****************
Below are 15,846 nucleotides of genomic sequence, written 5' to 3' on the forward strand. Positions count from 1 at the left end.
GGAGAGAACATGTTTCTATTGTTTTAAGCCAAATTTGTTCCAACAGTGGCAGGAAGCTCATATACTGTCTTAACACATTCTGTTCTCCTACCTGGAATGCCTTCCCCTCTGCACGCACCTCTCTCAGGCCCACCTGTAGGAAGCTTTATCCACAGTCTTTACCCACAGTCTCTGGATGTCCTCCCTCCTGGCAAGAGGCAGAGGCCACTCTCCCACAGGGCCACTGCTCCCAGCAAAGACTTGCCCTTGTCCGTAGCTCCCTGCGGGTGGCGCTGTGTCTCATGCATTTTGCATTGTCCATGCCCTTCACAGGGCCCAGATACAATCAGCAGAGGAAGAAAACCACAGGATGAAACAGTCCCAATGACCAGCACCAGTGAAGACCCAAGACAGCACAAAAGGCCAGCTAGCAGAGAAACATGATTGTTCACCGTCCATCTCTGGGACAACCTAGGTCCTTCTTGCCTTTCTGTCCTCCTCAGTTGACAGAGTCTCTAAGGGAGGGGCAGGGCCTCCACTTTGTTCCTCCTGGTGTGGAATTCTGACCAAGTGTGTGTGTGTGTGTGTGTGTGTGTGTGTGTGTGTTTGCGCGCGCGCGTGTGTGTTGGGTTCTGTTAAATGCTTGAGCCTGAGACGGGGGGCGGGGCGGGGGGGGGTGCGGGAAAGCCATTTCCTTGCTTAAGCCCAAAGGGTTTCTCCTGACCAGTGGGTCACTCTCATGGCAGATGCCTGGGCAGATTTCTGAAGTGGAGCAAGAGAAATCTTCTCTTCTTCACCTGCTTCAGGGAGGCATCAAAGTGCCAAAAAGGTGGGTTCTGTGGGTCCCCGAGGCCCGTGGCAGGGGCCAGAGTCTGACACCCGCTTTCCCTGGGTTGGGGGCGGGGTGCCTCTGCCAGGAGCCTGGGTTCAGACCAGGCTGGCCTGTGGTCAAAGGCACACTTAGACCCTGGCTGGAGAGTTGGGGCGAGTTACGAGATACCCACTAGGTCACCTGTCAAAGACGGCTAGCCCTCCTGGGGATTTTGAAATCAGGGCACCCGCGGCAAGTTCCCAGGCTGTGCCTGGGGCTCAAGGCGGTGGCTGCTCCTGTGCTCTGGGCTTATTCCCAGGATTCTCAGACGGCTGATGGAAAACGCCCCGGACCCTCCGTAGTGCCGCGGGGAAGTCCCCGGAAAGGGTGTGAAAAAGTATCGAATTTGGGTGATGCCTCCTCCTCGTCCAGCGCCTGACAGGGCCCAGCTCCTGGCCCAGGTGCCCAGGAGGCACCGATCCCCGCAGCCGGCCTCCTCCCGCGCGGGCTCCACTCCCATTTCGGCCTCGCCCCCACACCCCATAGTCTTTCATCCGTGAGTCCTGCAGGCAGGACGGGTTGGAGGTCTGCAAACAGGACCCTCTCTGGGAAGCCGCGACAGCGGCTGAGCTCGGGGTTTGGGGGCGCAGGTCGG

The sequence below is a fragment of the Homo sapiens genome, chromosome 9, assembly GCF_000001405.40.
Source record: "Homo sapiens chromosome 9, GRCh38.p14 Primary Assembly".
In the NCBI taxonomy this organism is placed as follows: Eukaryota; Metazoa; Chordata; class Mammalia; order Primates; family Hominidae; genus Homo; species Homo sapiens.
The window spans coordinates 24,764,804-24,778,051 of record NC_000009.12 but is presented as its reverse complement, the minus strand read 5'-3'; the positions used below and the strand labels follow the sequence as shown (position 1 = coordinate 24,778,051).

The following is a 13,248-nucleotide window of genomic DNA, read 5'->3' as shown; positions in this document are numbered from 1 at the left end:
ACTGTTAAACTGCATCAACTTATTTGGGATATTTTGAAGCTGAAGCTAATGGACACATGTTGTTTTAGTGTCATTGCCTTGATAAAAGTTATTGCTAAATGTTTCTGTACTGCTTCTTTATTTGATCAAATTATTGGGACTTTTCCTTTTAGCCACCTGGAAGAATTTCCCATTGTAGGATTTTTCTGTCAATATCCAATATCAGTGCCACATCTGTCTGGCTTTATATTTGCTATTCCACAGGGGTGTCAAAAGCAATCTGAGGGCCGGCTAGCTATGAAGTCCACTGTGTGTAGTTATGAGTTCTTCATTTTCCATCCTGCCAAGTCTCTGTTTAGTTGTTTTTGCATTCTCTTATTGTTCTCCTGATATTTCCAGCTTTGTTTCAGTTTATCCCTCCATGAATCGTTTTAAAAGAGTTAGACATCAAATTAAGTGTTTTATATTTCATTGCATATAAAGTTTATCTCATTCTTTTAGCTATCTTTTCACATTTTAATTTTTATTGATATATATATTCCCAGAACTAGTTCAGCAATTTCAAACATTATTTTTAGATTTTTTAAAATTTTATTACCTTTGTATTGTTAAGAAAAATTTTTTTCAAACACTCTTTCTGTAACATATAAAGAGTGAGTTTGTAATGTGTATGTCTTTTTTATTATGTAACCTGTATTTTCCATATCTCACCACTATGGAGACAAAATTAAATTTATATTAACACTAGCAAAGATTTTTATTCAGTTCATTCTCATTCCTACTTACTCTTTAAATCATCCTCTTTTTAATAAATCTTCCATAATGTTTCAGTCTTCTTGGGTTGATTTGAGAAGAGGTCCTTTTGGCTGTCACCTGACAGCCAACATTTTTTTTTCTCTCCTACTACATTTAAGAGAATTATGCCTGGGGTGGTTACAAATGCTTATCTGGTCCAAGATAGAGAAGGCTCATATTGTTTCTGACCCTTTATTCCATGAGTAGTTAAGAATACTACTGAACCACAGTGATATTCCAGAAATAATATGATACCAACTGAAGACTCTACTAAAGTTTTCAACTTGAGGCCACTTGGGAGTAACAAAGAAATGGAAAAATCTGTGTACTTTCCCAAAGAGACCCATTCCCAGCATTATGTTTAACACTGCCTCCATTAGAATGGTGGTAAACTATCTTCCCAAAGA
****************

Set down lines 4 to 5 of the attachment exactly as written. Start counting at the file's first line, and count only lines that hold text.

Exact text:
Source record: "Homo sapiens chromosome 9, GRCh38.p14 Primary Assembly".
In the NCBI taxonomy this organism is placed as follows: Eukaryota; Metazoa; Chordata; class Mammalia; order Primates; family Hominidae; genus Homo; species Homo sapiens.